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Kant's Groundwork for the Metaphysics of MoralsA Commentary$
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Henry E. Allison

Print publication date: 2011

Print ISBN-13: 9780199691531

Published to Oxford Scholarship Online: January 2012

DOI: 10.1093/acprof:oso/9780199691531.001.0001

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Autonomy, Heteronomy, and Constructing the Categorical Imperative

Autonomy, Heteronomy, and Constructing the Categorical Imperative

Chapter:
(p.237) 9 Autonomy, Heteronomy, and Constructing the Categorical Imperative
Source:
Kant's Groundwork for the Metaphysics of Morals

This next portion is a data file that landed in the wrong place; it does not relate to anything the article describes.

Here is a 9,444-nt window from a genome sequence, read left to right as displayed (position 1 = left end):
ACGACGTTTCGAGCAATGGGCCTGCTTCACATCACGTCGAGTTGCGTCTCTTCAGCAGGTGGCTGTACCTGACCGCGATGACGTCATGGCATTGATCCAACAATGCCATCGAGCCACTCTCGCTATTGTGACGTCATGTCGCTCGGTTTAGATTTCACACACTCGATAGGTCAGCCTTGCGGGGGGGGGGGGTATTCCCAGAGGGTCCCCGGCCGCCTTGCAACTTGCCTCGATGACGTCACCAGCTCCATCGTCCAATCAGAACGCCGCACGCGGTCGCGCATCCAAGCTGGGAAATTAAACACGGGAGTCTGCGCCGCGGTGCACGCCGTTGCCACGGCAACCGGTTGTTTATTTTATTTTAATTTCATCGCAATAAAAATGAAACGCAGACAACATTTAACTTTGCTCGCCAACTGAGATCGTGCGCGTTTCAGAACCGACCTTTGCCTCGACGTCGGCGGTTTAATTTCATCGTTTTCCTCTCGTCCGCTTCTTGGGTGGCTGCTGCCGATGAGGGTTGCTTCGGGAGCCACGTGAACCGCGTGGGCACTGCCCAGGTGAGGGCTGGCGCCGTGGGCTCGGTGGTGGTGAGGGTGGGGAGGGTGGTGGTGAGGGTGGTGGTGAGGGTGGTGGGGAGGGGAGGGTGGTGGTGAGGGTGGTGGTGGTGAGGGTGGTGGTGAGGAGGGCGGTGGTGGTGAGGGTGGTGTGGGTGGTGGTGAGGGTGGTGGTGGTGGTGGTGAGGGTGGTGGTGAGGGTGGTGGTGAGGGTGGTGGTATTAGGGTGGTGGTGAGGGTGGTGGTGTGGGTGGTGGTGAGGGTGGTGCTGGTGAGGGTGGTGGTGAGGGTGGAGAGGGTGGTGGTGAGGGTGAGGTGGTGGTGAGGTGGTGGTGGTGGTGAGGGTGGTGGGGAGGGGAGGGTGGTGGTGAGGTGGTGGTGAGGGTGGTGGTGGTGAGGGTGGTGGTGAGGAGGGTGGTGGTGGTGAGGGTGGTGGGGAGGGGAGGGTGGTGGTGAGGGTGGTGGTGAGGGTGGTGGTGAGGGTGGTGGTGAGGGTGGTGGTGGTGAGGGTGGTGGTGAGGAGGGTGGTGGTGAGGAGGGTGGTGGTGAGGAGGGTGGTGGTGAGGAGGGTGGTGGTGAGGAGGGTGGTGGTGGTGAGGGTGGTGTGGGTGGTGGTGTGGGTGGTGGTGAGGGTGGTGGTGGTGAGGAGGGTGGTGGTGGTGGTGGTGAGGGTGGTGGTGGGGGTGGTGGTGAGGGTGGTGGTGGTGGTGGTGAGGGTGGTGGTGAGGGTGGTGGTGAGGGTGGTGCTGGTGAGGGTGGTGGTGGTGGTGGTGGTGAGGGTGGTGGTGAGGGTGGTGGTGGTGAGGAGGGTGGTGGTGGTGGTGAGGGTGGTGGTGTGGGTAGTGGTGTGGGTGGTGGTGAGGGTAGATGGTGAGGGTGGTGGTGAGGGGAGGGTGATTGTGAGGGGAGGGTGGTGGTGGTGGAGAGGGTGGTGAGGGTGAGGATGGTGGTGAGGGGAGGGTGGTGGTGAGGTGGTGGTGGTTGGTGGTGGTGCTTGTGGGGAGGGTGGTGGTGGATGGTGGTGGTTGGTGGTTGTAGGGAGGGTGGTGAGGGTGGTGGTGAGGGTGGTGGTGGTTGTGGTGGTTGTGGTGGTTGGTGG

Author(s):

Henry E. Allison

Publisher:
Oxford University Press
DOI:10.1093/acprof:oso/9780199691531.003.0010

This chapter deals with the principle of autonomy, which is at once the third formula of the categorical imperative (FA), a property of the will, and the supreme principle of morality in the sense of being a condition of the possibility of a categorical imperative. Its central thesis is that this principle marks the completion of the construction of the concept of the categorical imperative, which is the central project of Groundwork 2. The basic idea is that such an imperative presupposes a universal law, which is provided by FLN, something of absolute value, which is provided by FH, and a source of unconditioned authority, which the principle of autonomy locates in the will. The chapter also discusses the controversial issue of the equivalence of these formulas and the contrast between autonomy and heteronomy as two possible sources of moral principles.

Keywords:   absolute value, autonomy, categorical imperative, construction, heteronomy, unconditioned authority, universal law, will

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